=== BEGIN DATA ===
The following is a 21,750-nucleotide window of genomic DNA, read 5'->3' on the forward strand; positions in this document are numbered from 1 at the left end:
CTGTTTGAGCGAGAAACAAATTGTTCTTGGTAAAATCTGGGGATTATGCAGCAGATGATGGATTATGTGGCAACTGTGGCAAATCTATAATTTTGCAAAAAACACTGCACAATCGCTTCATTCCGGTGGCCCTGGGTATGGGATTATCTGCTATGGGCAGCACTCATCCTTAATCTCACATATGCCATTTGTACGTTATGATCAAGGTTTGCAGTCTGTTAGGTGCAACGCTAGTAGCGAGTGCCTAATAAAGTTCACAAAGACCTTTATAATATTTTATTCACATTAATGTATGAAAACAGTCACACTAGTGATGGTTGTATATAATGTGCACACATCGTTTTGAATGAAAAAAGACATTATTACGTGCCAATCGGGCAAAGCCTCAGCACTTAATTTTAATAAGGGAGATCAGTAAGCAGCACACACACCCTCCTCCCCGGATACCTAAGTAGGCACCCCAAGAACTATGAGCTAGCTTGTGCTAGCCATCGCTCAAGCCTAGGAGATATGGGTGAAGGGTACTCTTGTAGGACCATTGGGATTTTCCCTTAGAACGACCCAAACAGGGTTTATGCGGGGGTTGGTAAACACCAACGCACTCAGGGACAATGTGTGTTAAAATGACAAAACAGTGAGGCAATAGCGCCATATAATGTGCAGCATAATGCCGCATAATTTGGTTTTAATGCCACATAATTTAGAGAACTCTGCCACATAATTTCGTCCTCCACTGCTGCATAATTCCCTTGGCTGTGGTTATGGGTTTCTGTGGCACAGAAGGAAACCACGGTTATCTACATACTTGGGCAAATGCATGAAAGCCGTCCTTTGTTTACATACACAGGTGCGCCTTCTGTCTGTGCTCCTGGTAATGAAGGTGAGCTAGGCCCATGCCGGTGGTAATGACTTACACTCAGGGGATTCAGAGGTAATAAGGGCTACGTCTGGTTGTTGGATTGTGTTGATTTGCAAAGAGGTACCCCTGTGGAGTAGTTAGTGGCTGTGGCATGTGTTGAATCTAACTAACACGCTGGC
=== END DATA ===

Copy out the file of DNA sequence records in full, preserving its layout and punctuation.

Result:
The following is a 21,750-nucleotide window of genomic DNA, read 5'->3' on the forward strand; positions in this document are numbered from 1 at the left end:
CTGTTTGAGCGAGAAACAAATTGTTCTTGGTAAAATCTGGGGATTATGCAGCAGATGATGGATTATGTGGCAACTGTGGCAAATCTATAATTTTGCAAAAAACACTGCACAATCGCTTCATTCCGGTGGCCCTGGGTATGGGATTATCTGCTATGGGCAGCACTCATCCTTAATCTCACATATGCCATTTGTACGTTATGATCAAGGTTTGCAGTCTGTTAGGTGCAACGCTAGTAGCGAGTGCCTAATAAAGTTCACAAAGACCTTTATAATATTTTATTCACATTAATGTATGAAAACAGTCACACTAGTGATGGTTGTATATAATGTGCACACATCGTTTTGAATGAAAAAAGACATTATTACGTGCCAATCGGGCAAAGCCTCAGCACTTAATTTTAATAAGGGAGATCAGTAAGCAGCACACACACCCTCCTCCCCGGATACCTAAGTAGGCACCCCAAGAACTATGAGCTAGCTTGTGCTAGCCATCGCTCAAGCCTAGGAGATATGGGTGAAGGGTACTCTTGTAGGACCATTGGGATTTTCCCTTAGAACGACCCAAACAGGGTTTATGCGGGGGTTGGTAAACACCAACGCACTCAGGGACAATGTGTGTTAAAATGACAAAACAGTGAGGCAATAGCGCCATATAATGTGCAGCATAATGCCGCATAATTTGGTTTTAATGCCACATAATTTAGAGAACTCTGCCACATAATTTCGTCCTCCACTGCTGCATAATTCCCTTGGCTGTGGTTATGGGTTTCTGTGGCACAGAAGGAAACCACGGTTATCTACATACTTGGGCAAATGCATGAAAGCCGTCCTTTGTTTACATACACAGGTGCGCCTTCTGTCTGTGCTCCTGGTAATGAAGGTGAGCTAGGCCCATGCCGGTGGTAATGACTTACACTCAGGGGATTCAGAGGTAATAAGGGCTACGTCTGGTTGTTGGATTGTGTTGATTTGCAAAGAGGTACCCCTGTGGAGTAGTTAGTGGCTGTGGCATGTGTTGAATCTAACTAACACGCTGGC